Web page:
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It’s curious that you feel TLD is a Moore film because, aside from the cello case scene (which is fairly resourceful of Bond, to be fair), it’s a straight, realistic spy film.

You’re certainly right about Bourne, though. In the 2000s, the character was treated as though he were modern and edgy, whereas he was over twenty years old by that point.

I always felt TLD to be a more generic 007 movie but the style fitted a Moore/Brosnan far better iin my humble opinion.

I don’t think the film was a compromise in that sense. The producers looked into filming in China because they thought the locations could be used in some action sequences, realized it wouldn’t work, and produced a different outline and story. The film doesn’t feel as if it suffered from abandoning the “adventure in the orient” idea (which dates back to the pre-TLD young Bond reboot). LTK is compromised in the sense that Maibaum couldn’t work on the script because of the writer’s strike (though he had devised the story with Wilson) and the film’s budget was less than TLD’s.

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I also feel Craig succeeded due to having a greater screen presence and thus audience connection by tapping in more heavily to the Connery swagger. Dalton has his fans, and by no means is he unattractive, but I find Craig more believable in terms of being a womaniser and an object of desire. Craig was aware of the past Bond actor performances, but I think he was confident enough to do his own thing, which made Casino Royale especially so refreshing.

And the story really was a Miami Vice style story which had been to death in those years, which would certainly with an Oriental setting would have had a different feeling than what they ended up with.
Miami Vice even did it better for my feeling, having recently re-watched some episodes I found that this show was far darker than I remembered.
LTK suffered greatly because of the popularity of Miami Vice and certainly the US dis/interest in the actor Dalton proved his undoing.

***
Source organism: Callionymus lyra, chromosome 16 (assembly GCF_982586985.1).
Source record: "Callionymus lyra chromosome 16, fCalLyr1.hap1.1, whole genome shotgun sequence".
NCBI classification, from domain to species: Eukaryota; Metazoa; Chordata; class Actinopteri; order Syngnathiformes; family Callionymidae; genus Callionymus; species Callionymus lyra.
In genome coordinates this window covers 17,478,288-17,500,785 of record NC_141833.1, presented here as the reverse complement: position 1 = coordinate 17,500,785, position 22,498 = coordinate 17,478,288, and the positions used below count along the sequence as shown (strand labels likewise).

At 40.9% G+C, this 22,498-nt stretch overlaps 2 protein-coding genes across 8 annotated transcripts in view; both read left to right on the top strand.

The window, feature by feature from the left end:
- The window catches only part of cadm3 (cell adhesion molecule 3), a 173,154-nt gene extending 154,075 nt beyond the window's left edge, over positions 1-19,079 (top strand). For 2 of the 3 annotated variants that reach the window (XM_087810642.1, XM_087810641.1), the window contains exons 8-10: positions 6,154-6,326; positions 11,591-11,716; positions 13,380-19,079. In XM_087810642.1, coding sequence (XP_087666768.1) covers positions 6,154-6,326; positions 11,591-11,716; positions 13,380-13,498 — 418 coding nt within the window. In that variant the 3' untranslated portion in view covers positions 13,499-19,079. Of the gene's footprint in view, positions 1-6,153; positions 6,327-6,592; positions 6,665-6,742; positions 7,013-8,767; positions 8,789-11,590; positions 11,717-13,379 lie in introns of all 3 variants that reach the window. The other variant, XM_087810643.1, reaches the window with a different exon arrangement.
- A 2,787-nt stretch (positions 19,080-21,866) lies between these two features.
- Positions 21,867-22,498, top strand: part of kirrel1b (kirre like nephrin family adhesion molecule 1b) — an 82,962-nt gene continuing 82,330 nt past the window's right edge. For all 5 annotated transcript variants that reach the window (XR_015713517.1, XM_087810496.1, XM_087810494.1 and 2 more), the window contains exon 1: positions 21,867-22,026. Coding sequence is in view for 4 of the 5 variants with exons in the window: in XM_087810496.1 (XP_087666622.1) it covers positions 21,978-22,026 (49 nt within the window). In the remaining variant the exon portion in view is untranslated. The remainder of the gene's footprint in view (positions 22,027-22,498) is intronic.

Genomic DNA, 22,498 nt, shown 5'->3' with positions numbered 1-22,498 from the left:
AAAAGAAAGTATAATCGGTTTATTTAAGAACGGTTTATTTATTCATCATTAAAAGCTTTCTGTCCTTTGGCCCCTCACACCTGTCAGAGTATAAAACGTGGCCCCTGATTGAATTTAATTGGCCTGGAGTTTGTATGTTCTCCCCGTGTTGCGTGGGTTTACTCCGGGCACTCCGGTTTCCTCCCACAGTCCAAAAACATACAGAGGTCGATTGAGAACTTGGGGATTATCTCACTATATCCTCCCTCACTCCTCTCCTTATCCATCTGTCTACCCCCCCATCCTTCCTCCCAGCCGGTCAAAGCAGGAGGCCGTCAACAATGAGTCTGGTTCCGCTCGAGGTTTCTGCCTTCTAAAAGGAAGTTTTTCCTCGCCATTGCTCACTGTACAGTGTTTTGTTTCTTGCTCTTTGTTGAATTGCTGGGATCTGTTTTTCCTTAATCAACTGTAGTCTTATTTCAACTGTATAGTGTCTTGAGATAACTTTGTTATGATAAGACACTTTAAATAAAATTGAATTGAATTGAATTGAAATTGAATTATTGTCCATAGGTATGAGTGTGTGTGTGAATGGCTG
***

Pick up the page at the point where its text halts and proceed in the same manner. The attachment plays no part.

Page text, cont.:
Craig succeeded due to the CR storyline and the great workmans director they employed once again, the next three movies suffered from Bourne key personel and Mendes who really did not want to make a actioner and it showed in SP he suffered even more from action scene lack of excitement.

Dalton had at least some directors who were good in what they did and TLD was an great 007 movie, and even LTK showed more Fleming than indeed any of the last three Craig movies had, Lets hope he gets the swansong even Brosnan should have gotten.

Funny, but I have a great deal of difficulty in seeing Craig as attractive in any way. He looks like a cross between Vladimir Putin and Sid James: a permanent pout, stick-out ears, lifeless eyes and craggy features. He also looks more Russian or German than English, and he can’t wear a suit without looking like a bouncer. I only mention this while we’re on the topic, of course, and I mean nothing against him personally. In real life, he does commendable work for many charities, and I’m thrilled whenever a working class actor meets with success.

But then this sort of brooding masculinity is fashionable, so it works for the times. A ‘prettier’ type like Aiden Turner, for example, wouldn’t work today. Personally, I think suavity is important to Bond’s character, as it contrasts so starkly with the death and danger side, and the first five Bonds certainly had this.